The EU provides direct economic support to partner countries, both at the macro- and microeconomic levels. These include supporting national budgets, funding regional integration activities and micro-finance initiatives.
EU development assistance can be used to help developing economies to stand, metaphorically, on their own two feet. Aid can be used to assist economic reform, to take the sting out of painful reforms, to help create jobs, and more.
At the macro-economic level, the European Commission undertakes macroeconomic analysis to promote economic development, and provides what is known as budget support to help underwrite macroeconomic stability in eligible countries. The page on Macroeconomic support will tell you more about it.
The European Commission carries out assessments of public financial management issues in beneficiary countries. Find out how these help to improve the way public finances are managed and administered in partner countries.
The European Commission also aims to increase developing countries' domestic revenues by building stronger tax systems and fighting tax evasion internationally. Find out more in the tax and development page.
The EU employs a subtle blend of trade and aid to promote development in partner countries. Aid runs the risk of promoting a dependence culture, while trade alone can hurt the most vulnerable segments of society. Find out how the Commission achieves this delicate balance by visiting the "Trade" page.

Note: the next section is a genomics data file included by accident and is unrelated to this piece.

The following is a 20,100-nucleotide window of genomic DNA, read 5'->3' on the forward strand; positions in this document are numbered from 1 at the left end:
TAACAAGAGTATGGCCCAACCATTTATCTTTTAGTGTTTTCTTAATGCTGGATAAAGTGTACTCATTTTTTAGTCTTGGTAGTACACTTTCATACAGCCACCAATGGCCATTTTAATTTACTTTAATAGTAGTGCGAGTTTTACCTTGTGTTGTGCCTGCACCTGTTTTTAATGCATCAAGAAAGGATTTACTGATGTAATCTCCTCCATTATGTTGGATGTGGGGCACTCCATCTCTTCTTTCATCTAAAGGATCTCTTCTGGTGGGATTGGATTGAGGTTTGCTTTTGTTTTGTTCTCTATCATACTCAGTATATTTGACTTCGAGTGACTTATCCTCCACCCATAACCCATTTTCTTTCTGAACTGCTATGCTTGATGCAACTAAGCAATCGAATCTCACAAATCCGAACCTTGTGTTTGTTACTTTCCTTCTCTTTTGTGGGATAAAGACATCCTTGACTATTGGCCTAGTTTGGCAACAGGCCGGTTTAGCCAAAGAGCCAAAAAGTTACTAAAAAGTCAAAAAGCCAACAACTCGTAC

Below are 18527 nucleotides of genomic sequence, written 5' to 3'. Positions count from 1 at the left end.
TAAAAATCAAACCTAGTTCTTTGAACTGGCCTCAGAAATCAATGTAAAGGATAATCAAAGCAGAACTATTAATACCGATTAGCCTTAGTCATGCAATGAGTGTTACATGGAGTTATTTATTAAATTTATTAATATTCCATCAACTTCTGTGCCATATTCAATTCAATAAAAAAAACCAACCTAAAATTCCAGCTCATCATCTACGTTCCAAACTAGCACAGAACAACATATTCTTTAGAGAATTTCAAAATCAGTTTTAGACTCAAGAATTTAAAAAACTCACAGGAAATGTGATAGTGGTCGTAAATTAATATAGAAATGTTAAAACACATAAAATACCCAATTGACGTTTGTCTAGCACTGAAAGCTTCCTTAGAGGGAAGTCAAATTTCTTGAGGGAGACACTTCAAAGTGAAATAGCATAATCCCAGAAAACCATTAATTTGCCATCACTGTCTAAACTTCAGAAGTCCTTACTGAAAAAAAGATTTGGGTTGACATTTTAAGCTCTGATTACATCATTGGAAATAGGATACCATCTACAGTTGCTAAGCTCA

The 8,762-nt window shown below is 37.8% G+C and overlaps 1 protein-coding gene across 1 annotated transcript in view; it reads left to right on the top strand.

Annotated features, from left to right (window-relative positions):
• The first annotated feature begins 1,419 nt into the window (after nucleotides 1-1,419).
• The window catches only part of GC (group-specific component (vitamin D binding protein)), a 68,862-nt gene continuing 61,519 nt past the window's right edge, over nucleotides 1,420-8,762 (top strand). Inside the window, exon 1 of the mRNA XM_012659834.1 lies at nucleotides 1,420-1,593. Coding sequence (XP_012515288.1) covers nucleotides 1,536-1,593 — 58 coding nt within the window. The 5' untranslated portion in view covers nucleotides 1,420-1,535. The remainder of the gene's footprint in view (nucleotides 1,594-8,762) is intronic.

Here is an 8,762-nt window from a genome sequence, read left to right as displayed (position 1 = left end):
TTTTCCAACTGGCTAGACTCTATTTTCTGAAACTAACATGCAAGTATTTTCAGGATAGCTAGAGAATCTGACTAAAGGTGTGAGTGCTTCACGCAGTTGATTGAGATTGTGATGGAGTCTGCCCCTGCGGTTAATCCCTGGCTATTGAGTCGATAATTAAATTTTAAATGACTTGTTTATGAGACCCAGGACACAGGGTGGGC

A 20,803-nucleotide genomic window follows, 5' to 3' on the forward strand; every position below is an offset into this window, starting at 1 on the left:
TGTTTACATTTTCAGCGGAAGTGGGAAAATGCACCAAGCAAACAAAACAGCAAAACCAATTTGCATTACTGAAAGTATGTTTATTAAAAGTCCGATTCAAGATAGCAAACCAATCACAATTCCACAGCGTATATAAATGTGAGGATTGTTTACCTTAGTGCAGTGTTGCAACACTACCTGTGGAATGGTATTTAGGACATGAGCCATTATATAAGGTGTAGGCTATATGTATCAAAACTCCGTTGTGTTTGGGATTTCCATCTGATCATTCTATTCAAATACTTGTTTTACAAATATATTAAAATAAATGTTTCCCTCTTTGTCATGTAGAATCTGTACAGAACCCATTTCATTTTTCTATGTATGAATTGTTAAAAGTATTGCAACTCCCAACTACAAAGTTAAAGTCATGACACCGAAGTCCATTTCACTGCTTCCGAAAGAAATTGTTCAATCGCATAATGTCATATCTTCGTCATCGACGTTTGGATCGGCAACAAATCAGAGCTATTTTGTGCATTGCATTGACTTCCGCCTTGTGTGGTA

The economic benefits of integration are well documented and plain for all to see in the EU experiment itself. The European Commission strongly believes that regional integration is an effective means of achieving prosperity, peace and security. Learn more about how the Commission promotes regional integration among partner countries.
The private sector is an important generator of wealth and creator of jobs. That is why it is important to support measures to promote private enterprise in developing countries. To find out more, visit the "Private sector" page.
For the most impoverished, one of the biggest barriers preventing them from earning a decent living is a lack of access to funding. For this reason, microfinance is part of EU development policy. More information on this is available on the "Microfinance" page.